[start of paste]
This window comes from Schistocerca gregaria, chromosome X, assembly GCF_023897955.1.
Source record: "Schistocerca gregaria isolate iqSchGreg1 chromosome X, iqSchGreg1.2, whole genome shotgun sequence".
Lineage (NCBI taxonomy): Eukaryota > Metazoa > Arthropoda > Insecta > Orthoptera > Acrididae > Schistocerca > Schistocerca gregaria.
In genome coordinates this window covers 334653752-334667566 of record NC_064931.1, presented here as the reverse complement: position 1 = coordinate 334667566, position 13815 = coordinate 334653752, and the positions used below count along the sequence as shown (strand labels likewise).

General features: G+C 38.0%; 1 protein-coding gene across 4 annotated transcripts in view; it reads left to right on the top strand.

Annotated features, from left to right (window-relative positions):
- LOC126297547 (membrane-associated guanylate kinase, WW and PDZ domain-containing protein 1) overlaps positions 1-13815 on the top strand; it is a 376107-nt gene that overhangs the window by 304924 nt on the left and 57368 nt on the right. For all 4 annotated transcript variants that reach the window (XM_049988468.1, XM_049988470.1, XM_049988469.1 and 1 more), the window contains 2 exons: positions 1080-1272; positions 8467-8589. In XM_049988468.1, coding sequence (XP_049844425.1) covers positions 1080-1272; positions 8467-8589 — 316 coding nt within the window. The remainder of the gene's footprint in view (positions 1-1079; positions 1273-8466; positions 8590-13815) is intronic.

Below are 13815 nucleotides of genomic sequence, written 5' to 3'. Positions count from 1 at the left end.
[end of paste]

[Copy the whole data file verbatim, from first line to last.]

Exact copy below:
This window comes from Schistocerca gregaria, chromosome X, assembly GCF_023897955.1.
Source record: "Schistocerca gregaria isolate iqSchGreg1 chromosome X, iqSchGreg1.2, whole genome shotgun sequence".
Lineage (NCBI taxonomy): Eukaryota > Metazoa > Arthropoda > Insecta > Orthoptera > Acrididae > Schistocerca > Schistocerca gregaria.
In genome coordinates this window covers 334653752-334667566 of record NC_064931.1, presented here as the reverse complement: position 1 = coordinate 334667566, position 13815 = coordinate 334653752, and the positions used below count along the sequence as shown (strand labels likewise).

General features: G+C 38.0%; 1 protein-coding gene across 4 annotated transcripts in view; it reads left to right on the top strand.

Annotated features, from left to right (window-relative positions):
- LOC126297547 (membrane-associated guanylate kinase, WW and PDZ domain-containing protein 1) overlaps positions 1-13815 on the top strand; it is a 376107-nt gene that overhangs the window by 304924 nt on the left and 57368 nt on the right. For all 4 annotated transcript variants that reach the window (XM_049988468.1, XM_049988470.1, XM_049988469.1 and 1 more), the window contains 2 exons: positions 1080-1272; positions 8467-8589. In XM_049988468.1, coding sequence (XP_049844425.1) covers positions 1080-1272; positions 8467-8589 — 316 coding nt within the window. The remainder of the gene's footprint in view (positions 1-1079; positions 1273-8466; positions 8590-13815) is intronic.

Below are 13815 nucleotides of genomic sequence, written 5' to 3'. Positions count from 1 at the left end.